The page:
“I will not leave you as orphans; I am coming to you. 19 In a little while the world will no longer see me,x but you will see me.y Because I live, you will livez too. 20 On that day you will know that I am in my Father,aa you are in me, and I am in you. John 14:18-20 CSB
It was a time of drought, and lifting up his eyes to heaven he [Martin Luther] said, “Lord God, thou hast said through the lips of thy servant David, ‘The Lord is near to all who call upon him in truth. He fulfils the desire of all who fear him, etc., and saves them’ [Ps. 145:18, 19]. How is it, then, that thou art unwilling to give us rain? If thou dost not give us rain, at least give us something better, like tranquillity, life, and peace.
Two of Spurgeon’s greatest sermons were “God in The Silence” and “God in The Storm.” The heart that knows God can find God anywhere. I surely join with Spurgeon in the truth that a person filled with the Spirit of God, a person who has met God in a living encounter can know the joy of worshiping Him, whether in the silences of life or in the storms of life. There really is no argument. We know what God wants us to be. He wants us to be worshipers!
This love of poverty should be especially practised by religious who have made the vow of poverty. “Many religious,” says the same St. Bernard, “wish to be poor; but on the condition of wanting for nothing.”2 “Thus,” says St. Francis de Sales, “they wish for the honor of poverty, but not the inconveniences of poverty.”
The last quote stings… it hurts…
I know the truth of it, that I am willing to embrace any suffering God would allow- if I don’t have know I am suffering.
I can endure all things – if I don’t have to really endure it – just sort of let the time pass me by.
That’s the kind of thing we all want, it is why we love to state that God won’t give us anything we can’t handle.
Even as I read that, and am crushed by it’s truth, I resonate with Luther’s take – that if God won’t give us the water, he will give us something better. Not something which hides or denies the pain, but in the midst of it, finds the presence of God and is comforted by the Holy Spirit. That encounter is so…. beyond words… that you begin to love the suffering, and you even find joy int it, (even as you despise it) because there you find the prsence of God.
As Spurgeon notes, there you find yourself worshipping the Lord in whose presence you are!
It may take me a while ot see the suffering I am observing in that way, and yet, by the enxt time I share in the Lord’s Supper, – there it is. Christ is in me, even as the Father was in Him! What an incredible truth this is, when the words sink ito our soul and we realize their truth.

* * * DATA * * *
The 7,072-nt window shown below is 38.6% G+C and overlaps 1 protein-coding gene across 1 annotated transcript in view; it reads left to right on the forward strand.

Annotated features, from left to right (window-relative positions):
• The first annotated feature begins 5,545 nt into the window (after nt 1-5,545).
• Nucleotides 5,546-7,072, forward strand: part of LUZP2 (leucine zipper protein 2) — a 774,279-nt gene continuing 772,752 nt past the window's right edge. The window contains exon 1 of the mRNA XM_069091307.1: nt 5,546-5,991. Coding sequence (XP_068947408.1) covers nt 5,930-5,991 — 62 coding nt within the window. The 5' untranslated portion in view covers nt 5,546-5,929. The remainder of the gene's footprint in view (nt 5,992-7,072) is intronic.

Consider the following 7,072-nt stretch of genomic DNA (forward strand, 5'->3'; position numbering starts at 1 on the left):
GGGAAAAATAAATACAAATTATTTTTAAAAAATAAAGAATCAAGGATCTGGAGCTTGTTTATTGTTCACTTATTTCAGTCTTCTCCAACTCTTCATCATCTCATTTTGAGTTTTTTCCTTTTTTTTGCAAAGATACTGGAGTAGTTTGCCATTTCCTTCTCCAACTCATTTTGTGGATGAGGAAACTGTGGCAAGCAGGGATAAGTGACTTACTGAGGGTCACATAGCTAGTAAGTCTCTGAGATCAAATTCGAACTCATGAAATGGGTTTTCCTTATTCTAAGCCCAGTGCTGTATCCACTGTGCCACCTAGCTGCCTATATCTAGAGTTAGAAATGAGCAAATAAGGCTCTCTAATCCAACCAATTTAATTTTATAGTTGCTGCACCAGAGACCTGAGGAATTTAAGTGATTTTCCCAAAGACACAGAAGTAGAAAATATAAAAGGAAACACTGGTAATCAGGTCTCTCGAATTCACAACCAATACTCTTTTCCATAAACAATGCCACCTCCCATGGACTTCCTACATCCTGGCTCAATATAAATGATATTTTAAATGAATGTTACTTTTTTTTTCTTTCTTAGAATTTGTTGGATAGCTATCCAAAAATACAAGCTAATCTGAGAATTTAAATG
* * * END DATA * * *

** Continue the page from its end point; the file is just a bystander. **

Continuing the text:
In the midst of this poverty, whether financial, mental or spiritual, here is Jesus, with me… with me!
truly, the truth of that sinking down into my sould can cause me to love that whcih made me aware of His presnce, and His promises.
This is my reality in these days…not so much from my suffering, but that which I witness around me….and weeping (and sometimes laughing ) with them, we find His presence together.
This is a blessing impossible to understand, hard to endure, absolutely one I will not by-pass. Even when there are days I wish I could. So,
Lord Jesus, as we face trials, and spiritual poverty, may your Spirit gather us and make us aware of Your presence. Comfort us, sustain us, and Lord, as You promised, keep us safe in You! Amen.
Martin Luther, Luther’s Works, Vol. 54: Table Talk, ed. Jaroslav Jan Pelikan, Hilton C. Oswald, and Helmut T. Lehmann, vol. 54 (Philadelphia: Fortress Press, 1999), 192.
A. W. Tozer and Marilynne E. Foster, Tozer on the Holy Spirit: A 366-Day Devotional (Camp Hill, PA: WingSpread, 2007).
Alphonsus de Liguori, The Holy Eucharist, ed. Eugene Grimm, The Complete Works of Saint Alphonsus de Liguori (New York; London; Dublin; Cincinnati; St. Louis: Benziger Brothers; R. Washbourne; M. H. Gill & Son, 1887), 424.
Devotional Thought of the Day:
But beyond these, my son, be warned: there is no end to the making of many books, and much study wearies the body. 13 When all has been heard, the conclusion of the matter is this: fear Gods and keep his commands, because this is for all humanity.t 14 For God will bring every act to judgment, including every hidden thing, whether good or evil. Eccl. 12:12–14.
O LORD Jesus Christ, thou holy, precious spotless and innocent Lamb of God, that takest away the sin of the world, we thank thee for thy most holy sufferings and death. Thy soul was exceedingly sorrowful, even unto death, because our sorrows and iniquities, terrors and diseases were laid upon thee. We thank thee for thine anguish of heart and soul, for thy bloody sweat and dying agony, in which thou didst truly taste death for every man. We thank thee for thine agonizing prayer and for thy retirement into the garden, there to offer thyself to the Father as the willing Substitute from us. We thank thee for the bands which bound thee, for by them thou didst release us from the bands of everlasting death. We thank thee for the stripes which thou didst endure for our sakes, and for thy scourging, patience and humility by which thou didst offer a ransom for our disobedience, blindness and hardness of heart.